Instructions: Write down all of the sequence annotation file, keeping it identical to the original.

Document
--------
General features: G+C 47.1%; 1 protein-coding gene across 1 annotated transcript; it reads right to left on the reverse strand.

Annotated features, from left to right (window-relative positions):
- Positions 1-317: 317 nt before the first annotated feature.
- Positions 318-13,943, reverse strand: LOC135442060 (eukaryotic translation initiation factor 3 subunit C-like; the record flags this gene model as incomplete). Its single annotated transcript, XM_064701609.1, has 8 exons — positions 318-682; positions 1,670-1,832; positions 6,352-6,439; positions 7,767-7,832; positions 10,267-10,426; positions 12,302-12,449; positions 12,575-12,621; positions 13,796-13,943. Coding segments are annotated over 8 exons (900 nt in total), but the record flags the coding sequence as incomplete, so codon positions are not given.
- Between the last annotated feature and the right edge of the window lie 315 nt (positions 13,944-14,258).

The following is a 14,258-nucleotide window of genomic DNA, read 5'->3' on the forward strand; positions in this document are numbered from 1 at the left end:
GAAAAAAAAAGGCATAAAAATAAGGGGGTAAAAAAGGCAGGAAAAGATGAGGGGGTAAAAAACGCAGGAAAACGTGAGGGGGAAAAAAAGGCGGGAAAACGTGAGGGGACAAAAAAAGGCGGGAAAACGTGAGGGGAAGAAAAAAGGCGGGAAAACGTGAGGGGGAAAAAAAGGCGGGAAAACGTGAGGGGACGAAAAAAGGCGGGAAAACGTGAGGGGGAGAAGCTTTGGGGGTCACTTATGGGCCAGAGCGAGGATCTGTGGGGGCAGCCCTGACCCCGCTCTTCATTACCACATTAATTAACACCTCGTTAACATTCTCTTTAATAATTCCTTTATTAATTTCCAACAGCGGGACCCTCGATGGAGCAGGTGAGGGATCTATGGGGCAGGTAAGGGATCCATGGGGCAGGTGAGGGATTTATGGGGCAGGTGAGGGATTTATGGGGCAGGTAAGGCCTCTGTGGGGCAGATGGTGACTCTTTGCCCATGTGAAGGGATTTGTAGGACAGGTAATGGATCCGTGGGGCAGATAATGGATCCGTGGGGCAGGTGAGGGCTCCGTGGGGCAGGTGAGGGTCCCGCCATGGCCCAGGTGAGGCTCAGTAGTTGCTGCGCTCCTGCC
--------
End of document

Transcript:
General features: G+C 47.1%; 1 protein-coding gene across 1 annotated transcript; it reads right to left on the reverse strand.

Annotated features, from left to right (window-relative positions):
- Positions 1-317: 317 nt before the first annotated feature.
- Positions 318-13,943, reverse strand: LOC135442060 (eukaryotic translation initiation factor 3 subunit C-like; the record flags this gene model as incomplete). Its single annotated transcript, XM_064701609.1, has 8 exons — positions 318-682; positions 1,670-1,832; positions 6,352-6,439; positions 7,767-7,832; positions 10,267-10,426; positions 12,302-12,449; positions 12,575-12,621; positions 13,796-13,943. Coding segments are annotated over 8 exons (900 nt in total), but the record flags the coding sequence as incomplete, so codon positions are not given.
- Between the last annotated feature and the right edge of the window lie 315 nt (positions 13,944-14,258).

The following is a 14,258-nucleotide window of genomic DNA, read 5'->3' on the forward strand; positions in this document are numbered from 1 at the left end:
GAAAAAAAAAGGCATAAAAATAAGGGGGTAAAAAAGGCAGGAAAAGATGAGGGGGTAAAAAACGCAGGAAAACGTGAGGGGGAAAAAAAGGCGGGAAAACGTGAGGGGACAAAAAAAGGCGGGAAAACGTGAGGGGAAGAAAAAAGGCGGGAAAACGTGAGGGGGAAAAAAAGGCGGGAAAACGTGAGGGGACGAAAAAAGGCGGGAAAACGTGAGGGGGAGAAGCTTTGGGGGTCACTTATGGGCCAGAGCGAGGATCTGTGGGGGCAGCCCTGACCCCGCTCTTCATTACCACATTAATTAACACCTCGTTAACATTCTCTTTAATAATTCCTTTATTAATTTCCAACAGCGGGACCCTCGATGGAGCAGGTGAGGGATCTATGGGGCAGGTAAGGGATCCATGGGGCAGGTGAGGGATTTATGGGGCAGGTGAGGGATTTATGGGGCAGGTAAGGCCTCTGTGGGGCAGATGGTGACTCTTTGCCCATGTGAAGGGATTTGTAGGACAGGTAATGGATCCGTGGGGCAGATAATGGATCCGTGGGGCAGGTGAGGGCTCCGTGGGGCAGGTGAGGGTCCCGCCATGGCCCAGGTGAGGCTCAGTAGTTGCTGCGCTCCTGCC